As the latest film from Pixar Animation Studios, Coco is an incredible addition to their sensational repertoire. A heart-warming adventure filled with wonderful music and beautiful animation, it is the perfect escape from the heavier films that are stealing the spotlight this year and a beautiful lesson about the power of family.
The film centers on young Miguel, voiced by Anthony Gonzalez, a Mexican boy who is a descendant of a long line of cobblers. Due some family history concerning his great, great grandfather, music has been strictly forbidden for the members of his family. His great, great grandmother, Mama Imelda, voiced by Alanna Ubach created this hard rule as the founding matriarch of their business. She continues to rule from her grave as her descendants honor her traditions and dictates with love and respect. But twelve-year-old Miguel is determined to break free from a fate of making shoes. On the Day of the Dead a bit of magical mischief ensues, and Miguel finds himself in the land of the dead, fighting against time to get back to the land of the living.
This film hits all the Disney tropes perfectly, including a goofy sidekick pet, in this case a Xoloitzcuintli dog called Dante. Interestingly, “Xolos” are one of the rarest breeds in the world were considered sacred to many ancient Native Mexican cultures as spiritual guides. He’s a perfect choice for the story. Endemic of Pixar/Disney films is that the film is just as entertaining for adults as it is for children. It’s brilliant for all ages. Much like Up and Inside Out, Coco hits a level of emotional complexity that might be too sophisticated for most youngsters, but will reduce the adults in the audience to tears. There was nary a dry eye by the last twenty minutes of the movie during the press screening, and that’s a good thing. This is a movie that reminds one of the power and love of family. It’s a beacon of cinematic light for those who cherish their kin. This is a message that isn’t broadcasted often by large production companies. Broken families may be main stream and all too common, but love has an ability to mend old wounds. The togetherness of the generations and the joy of being loved and connected through blood is something to be celebrated. This concept gives Coco it’s profundity and the audience is solidly moved with each emotional beat. Adding to this is that characters are developed well with some surprising and touching arcs elegantly unveiled as the story moves from one act to the other. Not all characters are who they seem to be and we are treated to some high-level story-telling.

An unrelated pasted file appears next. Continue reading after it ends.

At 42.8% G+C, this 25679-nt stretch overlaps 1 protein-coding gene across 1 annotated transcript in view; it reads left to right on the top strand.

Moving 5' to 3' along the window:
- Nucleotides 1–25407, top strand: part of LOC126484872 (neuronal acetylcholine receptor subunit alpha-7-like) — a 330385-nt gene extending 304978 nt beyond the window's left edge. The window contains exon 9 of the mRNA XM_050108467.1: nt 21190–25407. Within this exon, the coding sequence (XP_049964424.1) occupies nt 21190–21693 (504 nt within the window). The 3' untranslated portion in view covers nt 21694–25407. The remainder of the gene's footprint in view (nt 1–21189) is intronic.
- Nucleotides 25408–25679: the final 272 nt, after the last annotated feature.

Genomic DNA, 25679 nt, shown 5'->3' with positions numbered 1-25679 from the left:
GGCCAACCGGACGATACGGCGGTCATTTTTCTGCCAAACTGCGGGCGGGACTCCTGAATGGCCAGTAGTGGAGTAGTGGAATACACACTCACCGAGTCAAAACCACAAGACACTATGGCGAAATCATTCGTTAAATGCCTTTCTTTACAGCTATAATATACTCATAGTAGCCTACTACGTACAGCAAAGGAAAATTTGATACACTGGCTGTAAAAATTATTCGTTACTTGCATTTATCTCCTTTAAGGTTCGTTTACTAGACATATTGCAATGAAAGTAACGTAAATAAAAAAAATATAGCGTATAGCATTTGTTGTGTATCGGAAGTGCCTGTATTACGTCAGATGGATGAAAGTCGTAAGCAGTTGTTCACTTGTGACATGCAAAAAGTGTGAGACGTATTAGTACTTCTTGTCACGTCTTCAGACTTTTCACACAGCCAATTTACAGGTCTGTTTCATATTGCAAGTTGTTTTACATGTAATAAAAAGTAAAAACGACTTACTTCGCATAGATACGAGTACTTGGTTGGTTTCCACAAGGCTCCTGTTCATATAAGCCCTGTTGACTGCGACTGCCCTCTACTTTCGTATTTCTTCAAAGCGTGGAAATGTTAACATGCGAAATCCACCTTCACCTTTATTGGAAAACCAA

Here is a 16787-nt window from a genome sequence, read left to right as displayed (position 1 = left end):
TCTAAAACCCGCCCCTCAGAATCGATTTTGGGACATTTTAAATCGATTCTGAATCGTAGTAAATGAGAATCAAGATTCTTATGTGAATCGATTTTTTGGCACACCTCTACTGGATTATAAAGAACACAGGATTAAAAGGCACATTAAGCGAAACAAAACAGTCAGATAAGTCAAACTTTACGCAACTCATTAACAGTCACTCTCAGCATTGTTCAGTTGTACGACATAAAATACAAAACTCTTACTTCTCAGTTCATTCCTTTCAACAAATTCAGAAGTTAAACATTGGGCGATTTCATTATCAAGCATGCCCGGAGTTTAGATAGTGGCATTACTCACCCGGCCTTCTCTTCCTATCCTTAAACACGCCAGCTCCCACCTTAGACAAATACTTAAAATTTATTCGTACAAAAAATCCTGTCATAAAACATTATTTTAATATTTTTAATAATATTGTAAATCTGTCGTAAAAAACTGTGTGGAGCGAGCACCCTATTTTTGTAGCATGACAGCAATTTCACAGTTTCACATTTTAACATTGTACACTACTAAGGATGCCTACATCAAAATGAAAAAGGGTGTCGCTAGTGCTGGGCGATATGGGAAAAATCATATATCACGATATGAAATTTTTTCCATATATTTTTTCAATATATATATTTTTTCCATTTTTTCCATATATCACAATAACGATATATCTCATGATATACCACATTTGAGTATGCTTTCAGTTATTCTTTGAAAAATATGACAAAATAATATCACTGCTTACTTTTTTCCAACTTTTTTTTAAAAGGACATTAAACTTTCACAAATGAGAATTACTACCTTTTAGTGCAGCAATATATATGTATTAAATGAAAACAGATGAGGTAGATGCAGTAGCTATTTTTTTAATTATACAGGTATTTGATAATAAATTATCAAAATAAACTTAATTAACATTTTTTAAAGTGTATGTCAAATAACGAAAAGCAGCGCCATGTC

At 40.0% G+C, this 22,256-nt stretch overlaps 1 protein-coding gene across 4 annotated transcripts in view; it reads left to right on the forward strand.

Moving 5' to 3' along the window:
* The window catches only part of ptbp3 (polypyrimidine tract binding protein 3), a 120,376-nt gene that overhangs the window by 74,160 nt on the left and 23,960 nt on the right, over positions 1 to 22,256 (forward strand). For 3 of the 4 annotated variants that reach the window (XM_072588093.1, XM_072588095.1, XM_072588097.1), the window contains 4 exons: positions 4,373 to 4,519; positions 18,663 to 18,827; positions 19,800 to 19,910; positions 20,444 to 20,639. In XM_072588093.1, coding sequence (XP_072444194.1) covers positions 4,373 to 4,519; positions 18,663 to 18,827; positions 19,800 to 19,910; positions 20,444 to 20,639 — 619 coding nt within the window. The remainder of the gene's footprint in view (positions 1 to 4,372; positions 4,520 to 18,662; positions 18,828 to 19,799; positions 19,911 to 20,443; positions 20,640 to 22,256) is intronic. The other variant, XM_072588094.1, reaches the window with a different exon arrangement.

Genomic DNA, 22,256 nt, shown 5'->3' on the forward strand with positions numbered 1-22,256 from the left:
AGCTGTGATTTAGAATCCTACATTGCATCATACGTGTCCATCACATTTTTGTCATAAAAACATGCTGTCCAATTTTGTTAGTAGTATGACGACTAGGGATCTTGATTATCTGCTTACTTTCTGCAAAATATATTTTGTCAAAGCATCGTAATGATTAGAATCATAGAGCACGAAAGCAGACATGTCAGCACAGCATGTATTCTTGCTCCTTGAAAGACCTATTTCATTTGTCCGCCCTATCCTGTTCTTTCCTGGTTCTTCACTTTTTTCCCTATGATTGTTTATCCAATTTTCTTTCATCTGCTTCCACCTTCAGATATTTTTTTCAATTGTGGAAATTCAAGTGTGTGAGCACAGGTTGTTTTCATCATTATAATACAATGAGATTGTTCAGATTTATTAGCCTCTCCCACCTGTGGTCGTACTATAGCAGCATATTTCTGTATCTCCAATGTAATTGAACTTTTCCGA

Gorgeous and vibrant esthetics fill the screen at every moment of the film and especially when Miguel stumbles into the underworld. Adding to the epic splendor of the movie is the soundtrack. One can’t help but sigh at the beauty of the music that bursts forth to accompany the visuals. This is another soundtrack to put up there with the likes of Moana, but instead with delightful classical guitar-based Mexican fare. And Anthony Gonzalez’s voice is utter magic, sonorous and pure. Music is interwoven into the plot, so one never has to patiently wait through a sappy song to continue the story. Quite the opposite, the musical numbers offer character and plot development, enhancing a rich engagement with the film.
An enchanting love letter to Mexican culture that celebrates family love and music, Coco is an absolute must-see in theaters. One shouldn’t be deprived of the grandeur of seeing this film on a large scale with a booming sound system. Make it a point to go and see Coco.
Thanks for reading.
The Diva Del Mar